The Pillowman is an intense and darkly funny play about police brutality, totalitarianism and the overall human condition. The characterisations, in common with much (all?) of McDonagh's work are almost caricatures and give a knowing wink to the audience's own knowledge of stereotypes. I've thought about this review overnight: how to approach it in terms of the actual production that we saw? It was put on, as I mentioned, by graduating performing arts students so should one judge it by fully professional standards, or make allowances for lack of budget and experience (hey - I know a thing or two about that after putting on Accidental Death of an Anarchist for about tuppence ha'penny a few years back)?
Well, as it was performed in a fully professional performance space and full priced tickets cost £7 each (remember we paid £8 to see top end performers Máire Ní Chathasaig and Chris Newman), plus the show was being presented by people intending (presumably) to make their living in performance and theatre, this had better be a pretty honest review.
The set was minimal: in this instance a very good thing. The play is dramatic enough without fussy set design; the company made imaginative and effective use of the small performance space available. I was particularly impressed by the use of a narrow dais at the rear of the stage for use as children's bedrooms and for the enactment of some scenes as stories are told from downstage.
The lighting was also kept minimal to good effect: basically steel-blues, kept low-ish and creating a brooding, stark atmosphere which suited the play well. A word to the wise, though; in a very restricted space when the audience really can see just about everything, get the lighting OFF a freshly killed character onstage and get it off quickly - we can clearly see him breathing and that distracts from anything else that's going on.
The unpleasant and discordant soundtrack used during the audience's arrival into the auditorium was very effective in creating a sense of discomfort and foreboding. As was the old trick of having an actor already in position as we filtered in; the actor in question being Chris Caines as Katurian sitting with a hessian hood over his head.Caines spent 15 minutes or so in this position, fumbling about with his hands and trying to portray angst by his bent demeanour and frequent fidgeting. I felt that total stillness would have been far more affecting; does a man left alone expecting interrogation not even peep from under the torturer's hood rammed over his head unless he is completely cowed and unable to move? I don't know, truth be told, but that's how I think I'd have asked it to be played had I been directing.
What to say about Caines' central performance as the doomed story teller Katurian? The young man had clearly learned his multitudinous lines well and certainly didn't bump into the furniture, but overall his performance seemed to lack the spark of life that makes Katurian a real person - a driven, obsessive, passionate writer. I found the overall lack of expression in the line recital diminished my belief in the character.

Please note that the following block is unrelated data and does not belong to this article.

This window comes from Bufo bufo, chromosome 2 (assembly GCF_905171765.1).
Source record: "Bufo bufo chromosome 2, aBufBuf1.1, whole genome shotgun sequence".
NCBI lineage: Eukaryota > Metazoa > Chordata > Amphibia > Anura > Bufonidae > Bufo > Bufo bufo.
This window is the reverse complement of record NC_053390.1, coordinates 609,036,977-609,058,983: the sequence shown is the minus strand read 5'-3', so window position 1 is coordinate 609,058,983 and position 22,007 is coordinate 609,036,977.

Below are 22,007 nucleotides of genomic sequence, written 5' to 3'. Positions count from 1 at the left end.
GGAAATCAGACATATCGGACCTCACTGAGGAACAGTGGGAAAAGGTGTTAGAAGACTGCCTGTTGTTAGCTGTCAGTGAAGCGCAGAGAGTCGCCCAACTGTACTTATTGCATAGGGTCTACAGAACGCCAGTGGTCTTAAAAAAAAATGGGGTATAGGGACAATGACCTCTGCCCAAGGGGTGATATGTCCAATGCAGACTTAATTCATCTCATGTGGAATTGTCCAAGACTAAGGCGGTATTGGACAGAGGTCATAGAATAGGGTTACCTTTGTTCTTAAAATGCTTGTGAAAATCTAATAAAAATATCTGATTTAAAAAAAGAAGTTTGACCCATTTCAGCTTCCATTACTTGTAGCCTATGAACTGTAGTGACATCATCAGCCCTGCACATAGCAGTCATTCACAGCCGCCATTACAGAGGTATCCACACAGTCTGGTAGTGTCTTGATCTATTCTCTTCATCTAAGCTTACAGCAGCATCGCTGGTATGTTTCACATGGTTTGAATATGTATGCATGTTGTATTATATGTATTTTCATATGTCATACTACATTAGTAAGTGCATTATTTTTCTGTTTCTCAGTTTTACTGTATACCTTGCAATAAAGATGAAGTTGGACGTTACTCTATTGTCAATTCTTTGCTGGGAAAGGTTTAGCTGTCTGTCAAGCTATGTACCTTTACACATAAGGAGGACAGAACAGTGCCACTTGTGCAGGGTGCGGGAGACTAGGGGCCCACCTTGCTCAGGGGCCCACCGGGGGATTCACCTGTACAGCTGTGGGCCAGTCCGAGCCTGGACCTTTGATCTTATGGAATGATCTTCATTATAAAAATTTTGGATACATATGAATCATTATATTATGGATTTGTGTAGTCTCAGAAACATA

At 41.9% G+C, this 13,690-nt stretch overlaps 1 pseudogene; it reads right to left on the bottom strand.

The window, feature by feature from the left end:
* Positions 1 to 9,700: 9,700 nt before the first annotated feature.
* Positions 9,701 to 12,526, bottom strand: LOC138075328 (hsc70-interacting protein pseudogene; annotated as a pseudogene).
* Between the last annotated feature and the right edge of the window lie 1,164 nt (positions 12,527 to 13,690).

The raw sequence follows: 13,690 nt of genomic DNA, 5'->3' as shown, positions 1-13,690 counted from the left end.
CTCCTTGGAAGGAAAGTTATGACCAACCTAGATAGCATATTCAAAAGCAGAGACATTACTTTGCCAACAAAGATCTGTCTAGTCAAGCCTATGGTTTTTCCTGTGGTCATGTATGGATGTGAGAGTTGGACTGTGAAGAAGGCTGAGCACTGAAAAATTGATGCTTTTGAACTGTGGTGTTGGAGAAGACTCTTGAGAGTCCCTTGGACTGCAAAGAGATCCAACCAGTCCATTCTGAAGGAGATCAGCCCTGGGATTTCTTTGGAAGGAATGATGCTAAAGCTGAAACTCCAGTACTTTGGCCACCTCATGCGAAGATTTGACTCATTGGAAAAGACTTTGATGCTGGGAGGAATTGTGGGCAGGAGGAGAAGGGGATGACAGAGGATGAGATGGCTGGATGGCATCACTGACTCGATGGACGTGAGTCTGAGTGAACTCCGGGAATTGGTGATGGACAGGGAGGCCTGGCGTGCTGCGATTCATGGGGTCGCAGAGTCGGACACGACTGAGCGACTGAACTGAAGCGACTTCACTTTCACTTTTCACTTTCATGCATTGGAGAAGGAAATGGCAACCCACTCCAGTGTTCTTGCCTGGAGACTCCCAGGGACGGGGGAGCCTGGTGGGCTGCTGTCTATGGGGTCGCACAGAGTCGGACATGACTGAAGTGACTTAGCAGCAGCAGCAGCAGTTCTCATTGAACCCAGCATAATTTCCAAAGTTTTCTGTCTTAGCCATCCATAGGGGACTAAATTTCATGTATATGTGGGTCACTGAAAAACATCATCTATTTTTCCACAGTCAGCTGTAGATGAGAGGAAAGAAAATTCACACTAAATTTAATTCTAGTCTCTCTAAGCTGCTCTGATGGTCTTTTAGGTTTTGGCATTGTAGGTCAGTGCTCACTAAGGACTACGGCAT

The undoubted star in terms of his ability to both amuse, offend, entertain and disgust was Matthew Johnson as the chief interrogator Tupolski. He'd latched onto an almost Arthur Daley-esque level of humour, laced with a subtle sense of menace. His portrayal of high ranking disinterest and banal violence was at times ludicrously funny, at others shocking in the sheer inevitability of it all. If I were to have directed I would have asked for more menace and less anger; rather than shout when the character becomes enraged, slow everything down and enunciate very, very carefully. That might have created something very special, but that's not to take away from the very well given performance that we watched.Arron Johnson as Ariel, the thuggish lower ranking copper, was sadly often unintelligible during the frequent shouting and bug-eyed anger as he threatened Katurian during interrogation. We had hopes that his second appearance would provide some more depth as Ariel's abused childhood is revealed, but Johnson pretty much continued in the same vein of shouting and looking angry which left us feeling that he only had a few actorly tricks to pull. Perhaps it just wasn't his role.
Last among the principals was James Gamage as Michal, Katurian's brother. Michal has learning difficulties and finds himself in a place that he neither understands nor can hope to understand. Gamage gives a creditable show in this role, finding the humour and using a knack of comic timing to get us laughing and then feeling as if we shouldn't have. Mind you, I could have done without the girl sitting behind snorting and giggling constantly because she obviously knew the performer and thought it amusing that he was twisting his body and slurring his words in character, not because he'd said or done anything funny. Gamage occasionally neglected to keep his awkward body movements going, but otherwise his was a highly enjoyable performance - well done.
The supporting cast were more choreography than acting (and that's entirely intentional within the production, and pretty much within the script); their choreography was nicely done and effective.
Overall, I'm very pleased we saw this show; I'm truly not negative about it even though some things I've written above aren't exactly praising it to the skies. The play itself is a tremendous work and as a whole the troupe did well. I hope they all go on to whatever they want for themselves and if a career on the boards is what they're after, I wish them the very best of luck. There's some promise there, and you never know...